Cargo will be trucked more efficiently from Alliance Airport if a 2.43-mile stretch of Avondale Haslet Road is increased from a two-lane to a four-lane divided thoroughfare.

That road project is among 33 that Tarrant County will fund if voters approve a bond election next month, county officials say.

Cities had until April 16 to submit road projects for Tarrant County to consider. At $19.3 million, Fort Worth’s Avondale Haslet Road project is the most expensive funding request that cities made and Tarrant County accepted. It is also among 11 arterials included in the city of Fort Worth’s bond package set to go before voters in May of 2022. If both bonds pass, the city and county will split the costs of the project 50-50. In fact, all 24 cities that submitted road projects for Tarrant County to consider as part of its bond package had to commit to funding 50% of their submitted projects.

The 33 projects selected will accommodate the growth Tarrant County has experienced since its last county transportation bond passed in 2006, as well as prepare for more, County Administrator G.K. Maenius said.

Tarrant County’s population grew by 16.7% in the past decade. 

“Now is a time when we need critical road infrastructure, and our plan is one where we want to team with the cities because we will probably get a return of greater than one to one. And then, finally, important to our taxpayers is that we as staff have made a pledge to the Commissioners’ Court that if this bond package passes, we will not sell debt which will increase the overall tax rate,” Maenius said.

The average tax bill from Tarrant County for a single-family home is currently $545.73, and if the bond passes, Tarrant County commissioners intend to maintain the county’s current property tax rate of 0.229000 per $100 valuation, Maenius said.

“We will just have to manage it so we issue debt whenever we have available revenues to pay for it,” Maenius said, later adding, “The only reason it (a residents’ Tarrant County tax bill) would go up is if the value of their home increased.”

He said the average value of a Tarrant County home increased from $222,786 in 2020 to $238,312 in 2021. That translates into almost a 7 percent increase in the valuation.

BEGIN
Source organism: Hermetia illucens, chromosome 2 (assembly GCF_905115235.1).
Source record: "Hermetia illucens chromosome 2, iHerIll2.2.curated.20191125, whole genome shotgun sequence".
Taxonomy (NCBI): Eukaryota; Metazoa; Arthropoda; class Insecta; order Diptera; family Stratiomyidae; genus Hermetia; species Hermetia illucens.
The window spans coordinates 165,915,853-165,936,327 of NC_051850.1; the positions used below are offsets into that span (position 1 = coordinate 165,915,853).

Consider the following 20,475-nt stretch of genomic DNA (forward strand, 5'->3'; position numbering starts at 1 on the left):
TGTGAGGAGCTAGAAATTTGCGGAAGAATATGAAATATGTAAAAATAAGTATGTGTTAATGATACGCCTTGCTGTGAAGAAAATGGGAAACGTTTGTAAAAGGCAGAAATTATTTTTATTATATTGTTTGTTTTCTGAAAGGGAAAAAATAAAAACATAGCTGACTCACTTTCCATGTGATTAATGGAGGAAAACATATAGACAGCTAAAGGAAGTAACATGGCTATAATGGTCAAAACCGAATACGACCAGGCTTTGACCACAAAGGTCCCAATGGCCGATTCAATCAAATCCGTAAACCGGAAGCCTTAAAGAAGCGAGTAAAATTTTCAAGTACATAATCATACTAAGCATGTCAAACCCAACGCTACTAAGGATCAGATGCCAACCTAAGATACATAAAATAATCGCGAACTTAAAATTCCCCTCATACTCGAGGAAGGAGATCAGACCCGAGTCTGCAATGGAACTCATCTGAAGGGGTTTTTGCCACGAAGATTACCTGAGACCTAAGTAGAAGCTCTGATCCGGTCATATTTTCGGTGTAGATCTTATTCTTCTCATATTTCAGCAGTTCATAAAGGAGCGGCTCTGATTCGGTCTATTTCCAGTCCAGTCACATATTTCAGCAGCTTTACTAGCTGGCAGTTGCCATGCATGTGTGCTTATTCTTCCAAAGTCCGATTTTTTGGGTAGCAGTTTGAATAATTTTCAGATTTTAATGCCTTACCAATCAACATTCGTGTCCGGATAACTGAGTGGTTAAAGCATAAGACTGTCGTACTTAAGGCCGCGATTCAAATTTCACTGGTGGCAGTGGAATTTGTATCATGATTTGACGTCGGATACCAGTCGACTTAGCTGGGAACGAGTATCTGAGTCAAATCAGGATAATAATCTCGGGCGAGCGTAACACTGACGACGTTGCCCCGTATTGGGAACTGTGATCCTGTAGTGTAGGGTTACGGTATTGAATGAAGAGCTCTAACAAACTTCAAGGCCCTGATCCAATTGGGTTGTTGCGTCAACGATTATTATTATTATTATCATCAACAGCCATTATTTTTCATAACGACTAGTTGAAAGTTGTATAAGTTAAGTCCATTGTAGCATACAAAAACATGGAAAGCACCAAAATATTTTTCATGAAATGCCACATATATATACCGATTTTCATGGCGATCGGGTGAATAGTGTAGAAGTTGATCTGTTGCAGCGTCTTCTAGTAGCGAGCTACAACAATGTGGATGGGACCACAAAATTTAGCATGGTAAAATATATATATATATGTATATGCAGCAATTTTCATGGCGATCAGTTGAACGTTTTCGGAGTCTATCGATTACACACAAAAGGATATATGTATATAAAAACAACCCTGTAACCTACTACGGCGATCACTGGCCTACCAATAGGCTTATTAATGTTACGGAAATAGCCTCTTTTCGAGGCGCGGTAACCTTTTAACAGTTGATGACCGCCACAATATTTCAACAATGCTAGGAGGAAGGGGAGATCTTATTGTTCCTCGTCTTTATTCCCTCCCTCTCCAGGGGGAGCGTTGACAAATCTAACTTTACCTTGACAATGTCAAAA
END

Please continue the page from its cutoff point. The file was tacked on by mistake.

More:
A committee of 16 (each commissioner appointed three members to the committee and the Commissioners’ Court as a whole voted on who should chair it) met three times during the summer, determining in August which projects to fund.

The committee worked with Freese & Nichols, a private engineering firm hired by the county, to evaluate and rank all 196 projects submitted. Projects that received funding and were ranked based on their ability to ease congestion, improve air quality (Tarrant County does not meet national ambient air quality standards for ozone or smog) and enhance safety. The committee also judged projects based on whether they connected to major highways or other cities and were adjacent to work centers, hospitals and schools. The projects also had to be started by 2025. 

Maenius said the ranking offers guidance on how the projects should proceed if the bond election passes, but it is not binding. If one project is shovel ready before another and is lower on the list, it could get bumped up. 

The county and Trinity Metro also disagree on whether public transportation projects can be included in the county's bond.

"Tarrant County does not have the statutory authority to expend its funds, including bond funds, on transit," Maenius said.

However, Trinity Metro Chairman Jeff Davis said the regional transportation authority "had shown conclusively to the county attorneys that they could issue bonds for transit."

"We furnished a supporting memo," Davis said. "The county said they'd look at it and get back to us and we asked them about it in February and March and really have not heard from them. They just haven't returned our calls since then, so that's kind of where it stands."

Andre McEwing, chairman of the Tarrant Transit Alliance, said he was appointed by Precinct 1 Commissioner Roy Brooks to be on the committee that evaluated these projects and he considered how Trinity Metro could benefit from them.

“We can’t just talk about building roads without talking about transit. That will always be my focus given my past experiences on the Trinity Metro board,” he said.

The total bond amount is $516 million. About $400 million will be set aside for transportation projects, half of which haven’t been determined yet, while $116 million will go toward building the district attorney a new office on land across from where she and her staff currently work at Tim Curry Criminal Justice Center on Belknap Street. The county already owns the land. It is currently being used for parking.

“But the building has not been designed yet. When the bond passes or if it passes, we’ll begin those processes,” Maenius said.

Election day is Nov. 2. Early voting is Oct. 18-29. 

Jessica Priest is an investigative journalist for the Fort Worth Report. Contact her at or via Twitter. At the Fort Worth Report, news decisions are made independently of our board members and financial supporters. Read more about our editorial independence policy here.

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Jessica Priest

Jessica Priest

Jessica Priest was the Fort Worth Report's government and accountability reporter from March 2021-January 2022. Follow more of her work at

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